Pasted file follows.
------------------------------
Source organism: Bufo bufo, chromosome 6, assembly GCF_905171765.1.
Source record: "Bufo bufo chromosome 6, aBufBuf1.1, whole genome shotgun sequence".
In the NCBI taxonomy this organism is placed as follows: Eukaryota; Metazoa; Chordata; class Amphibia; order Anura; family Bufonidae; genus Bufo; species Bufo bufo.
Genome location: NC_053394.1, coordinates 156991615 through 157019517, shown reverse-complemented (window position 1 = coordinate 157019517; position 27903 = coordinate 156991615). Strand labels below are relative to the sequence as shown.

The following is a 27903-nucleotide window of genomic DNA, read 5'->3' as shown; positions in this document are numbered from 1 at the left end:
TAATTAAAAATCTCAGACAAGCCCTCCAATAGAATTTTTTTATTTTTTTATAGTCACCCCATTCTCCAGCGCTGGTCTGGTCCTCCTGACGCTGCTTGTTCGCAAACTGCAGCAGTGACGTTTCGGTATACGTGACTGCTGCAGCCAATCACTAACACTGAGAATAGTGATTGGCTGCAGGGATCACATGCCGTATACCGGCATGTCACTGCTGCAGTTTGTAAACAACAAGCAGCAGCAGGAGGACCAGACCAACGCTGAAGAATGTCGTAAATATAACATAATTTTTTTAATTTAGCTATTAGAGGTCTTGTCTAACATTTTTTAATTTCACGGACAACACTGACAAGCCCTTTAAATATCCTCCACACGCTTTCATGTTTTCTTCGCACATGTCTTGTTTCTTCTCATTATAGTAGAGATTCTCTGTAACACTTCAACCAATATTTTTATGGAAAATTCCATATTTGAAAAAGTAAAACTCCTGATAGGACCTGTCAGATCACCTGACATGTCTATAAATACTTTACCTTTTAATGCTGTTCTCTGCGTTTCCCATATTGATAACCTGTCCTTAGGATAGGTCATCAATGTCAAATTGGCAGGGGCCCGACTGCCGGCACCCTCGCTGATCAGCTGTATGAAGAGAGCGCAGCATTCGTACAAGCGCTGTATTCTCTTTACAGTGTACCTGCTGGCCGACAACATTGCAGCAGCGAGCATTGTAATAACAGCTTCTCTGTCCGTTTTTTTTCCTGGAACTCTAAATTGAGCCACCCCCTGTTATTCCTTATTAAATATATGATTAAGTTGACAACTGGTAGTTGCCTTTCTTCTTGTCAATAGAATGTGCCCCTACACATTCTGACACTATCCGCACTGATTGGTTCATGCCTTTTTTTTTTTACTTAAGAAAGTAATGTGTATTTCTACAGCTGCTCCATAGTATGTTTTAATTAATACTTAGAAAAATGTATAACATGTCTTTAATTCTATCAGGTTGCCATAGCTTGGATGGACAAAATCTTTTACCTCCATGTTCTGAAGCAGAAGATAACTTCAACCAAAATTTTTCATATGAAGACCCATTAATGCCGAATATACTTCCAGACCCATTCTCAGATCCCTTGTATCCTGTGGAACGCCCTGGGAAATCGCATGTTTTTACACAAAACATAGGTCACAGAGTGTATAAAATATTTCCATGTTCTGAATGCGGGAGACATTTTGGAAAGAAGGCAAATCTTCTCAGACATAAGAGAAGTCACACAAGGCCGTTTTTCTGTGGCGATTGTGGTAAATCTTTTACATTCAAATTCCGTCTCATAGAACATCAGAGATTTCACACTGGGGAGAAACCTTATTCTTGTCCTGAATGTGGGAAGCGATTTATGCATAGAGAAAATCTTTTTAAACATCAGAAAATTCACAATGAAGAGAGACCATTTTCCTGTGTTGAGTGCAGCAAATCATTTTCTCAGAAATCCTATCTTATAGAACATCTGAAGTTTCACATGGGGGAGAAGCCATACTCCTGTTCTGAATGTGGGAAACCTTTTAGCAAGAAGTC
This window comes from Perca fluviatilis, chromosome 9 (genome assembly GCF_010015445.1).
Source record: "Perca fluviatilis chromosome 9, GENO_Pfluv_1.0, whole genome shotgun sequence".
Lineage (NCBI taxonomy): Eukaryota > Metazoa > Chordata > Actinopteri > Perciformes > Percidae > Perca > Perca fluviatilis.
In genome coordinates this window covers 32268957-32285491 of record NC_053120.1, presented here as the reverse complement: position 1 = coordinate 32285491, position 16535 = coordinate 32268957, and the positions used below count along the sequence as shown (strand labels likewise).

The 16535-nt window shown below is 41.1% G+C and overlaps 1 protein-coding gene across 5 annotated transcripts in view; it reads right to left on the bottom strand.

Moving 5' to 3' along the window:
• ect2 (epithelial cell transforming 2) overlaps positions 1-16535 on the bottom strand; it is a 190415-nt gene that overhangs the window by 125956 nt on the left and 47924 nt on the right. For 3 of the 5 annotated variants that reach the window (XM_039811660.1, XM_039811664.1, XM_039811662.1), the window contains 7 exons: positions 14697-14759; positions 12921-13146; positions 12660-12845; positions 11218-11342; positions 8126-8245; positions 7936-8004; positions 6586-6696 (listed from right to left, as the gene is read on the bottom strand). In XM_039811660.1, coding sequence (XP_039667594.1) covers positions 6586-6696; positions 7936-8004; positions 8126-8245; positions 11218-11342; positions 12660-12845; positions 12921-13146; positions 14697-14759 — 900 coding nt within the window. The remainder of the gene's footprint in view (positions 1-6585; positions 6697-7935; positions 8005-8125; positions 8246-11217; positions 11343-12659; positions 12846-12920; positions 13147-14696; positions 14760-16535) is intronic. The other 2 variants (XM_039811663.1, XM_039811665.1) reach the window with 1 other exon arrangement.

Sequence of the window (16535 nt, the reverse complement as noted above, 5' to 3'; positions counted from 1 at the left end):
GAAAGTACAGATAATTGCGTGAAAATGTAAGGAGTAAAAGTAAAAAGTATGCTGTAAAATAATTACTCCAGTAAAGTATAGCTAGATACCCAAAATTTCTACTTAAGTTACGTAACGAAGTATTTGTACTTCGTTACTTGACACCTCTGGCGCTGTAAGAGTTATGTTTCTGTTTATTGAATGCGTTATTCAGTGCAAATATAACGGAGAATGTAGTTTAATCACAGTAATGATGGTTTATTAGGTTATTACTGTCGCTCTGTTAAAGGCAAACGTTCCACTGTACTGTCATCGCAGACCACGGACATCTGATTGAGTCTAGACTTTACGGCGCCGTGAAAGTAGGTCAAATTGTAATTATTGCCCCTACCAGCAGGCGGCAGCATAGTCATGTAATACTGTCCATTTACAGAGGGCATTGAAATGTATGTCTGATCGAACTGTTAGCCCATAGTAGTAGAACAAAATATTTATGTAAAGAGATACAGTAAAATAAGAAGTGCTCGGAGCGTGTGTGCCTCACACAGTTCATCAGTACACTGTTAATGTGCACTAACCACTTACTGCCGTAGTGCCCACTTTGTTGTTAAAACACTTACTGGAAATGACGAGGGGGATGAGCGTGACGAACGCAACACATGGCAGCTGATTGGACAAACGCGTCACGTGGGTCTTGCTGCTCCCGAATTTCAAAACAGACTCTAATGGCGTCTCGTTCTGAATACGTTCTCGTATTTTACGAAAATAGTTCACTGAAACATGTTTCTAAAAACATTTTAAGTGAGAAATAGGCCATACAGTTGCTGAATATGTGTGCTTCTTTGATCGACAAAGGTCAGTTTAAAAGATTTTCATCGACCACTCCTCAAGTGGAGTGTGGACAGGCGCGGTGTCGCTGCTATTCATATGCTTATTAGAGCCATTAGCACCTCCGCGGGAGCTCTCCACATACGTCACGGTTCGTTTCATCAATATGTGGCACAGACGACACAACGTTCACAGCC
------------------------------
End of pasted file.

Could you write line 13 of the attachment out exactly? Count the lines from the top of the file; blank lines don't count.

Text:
• ect2 (epithelial cell transforming 2) overlaps positions 1-16535 on the bottom strand; it is a 190415-nt gene that overhangs the window by 125956 nt on the left and 47924 nt on the right. For 3 of the 5 annotated variants that reach the window (XM_039811660.1, XM_039811664.1, XM_039811662.1), the window contains 7 exons: positions 14697-14759; positions 12921-13146; positions 12660-12845; positions 11218-11342; positions 8126-8245; positions 7936-8004; positions 6586-6696 (listed from right to left, as the gene is read on the bottom strand). In XM_039811660.1, coding sequence (XP_039667594.1) covers positions 6586-6696; positions 7936-8004; positions 8126-8245; positions 11218-11342; positions 12660-12845; positions 12921-13146; positions 14697-14759 — 900 coding nt within the window. The remainder of the gene's footprint in view (positions 1-6585; positions 6697-7935; positions 8005-8125; positions 8246-11217; positions 11343-12659; positions 12846-12920; positions 13147-14696; positions 14760-16535) is intronic. The other 2 variants (XM_039811663.1, XM_039811665.1) reach the window with 1 other exon arrangement.